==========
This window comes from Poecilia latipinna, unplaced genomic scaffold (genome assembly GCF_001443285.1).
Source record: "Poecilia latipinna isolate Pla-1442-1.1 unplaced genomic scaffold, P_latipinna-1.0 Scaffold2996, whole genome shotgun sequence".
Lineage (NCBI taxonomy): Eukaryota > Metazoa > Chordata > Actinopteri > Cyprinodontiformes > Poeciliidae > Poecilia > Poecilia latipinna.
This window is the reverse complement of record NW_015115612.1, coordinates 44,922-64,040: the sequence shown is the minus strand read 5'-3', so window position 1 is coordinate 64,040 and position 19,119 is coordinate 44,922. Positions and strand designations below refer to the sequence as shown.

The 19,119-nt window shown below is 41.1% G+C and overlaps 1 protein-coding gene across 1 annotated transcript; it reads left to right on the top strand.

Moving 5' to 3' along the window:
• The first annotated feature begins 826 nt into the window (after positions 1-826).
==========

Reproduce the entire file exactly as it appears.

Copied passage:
This window comes from Poecilia latipinna, unplaced genomic scaffold (genome assembly GCF_001443285.1).
Source record: "Poecilia latipinna isolate Pla-1442-1.1 unplaced genomic scaffold, P_latipinna-1.0 Scaffold2996, whole genome shotgun sequence".
Lineage (NCBI taxonomy): Eukaryota > Metazoa > Chordata > Actinopteri > Cyprinodontiformes > Poeciliidae > Poecilia > Poecilia latipinna.
This window is the reverse complement of record NW_015115612.1, coordinates 44,922-64,040: the sequence shown is the minus strand read 5'-3', so window position 1 is coordinate 64,040 and position 19,119 is coordinate 44,922. Positions and strand designations below refer to the sequence as shown.

The 19,119-nt window shown below is 41.1% G+C and overlaps 1 protein-coding gene across 1 annotated transcript; it reads left to right on the top strand.

Moving 5' to 3' along the window:
• The first annotated feature begins 826 nt into the window (after positions 1-826).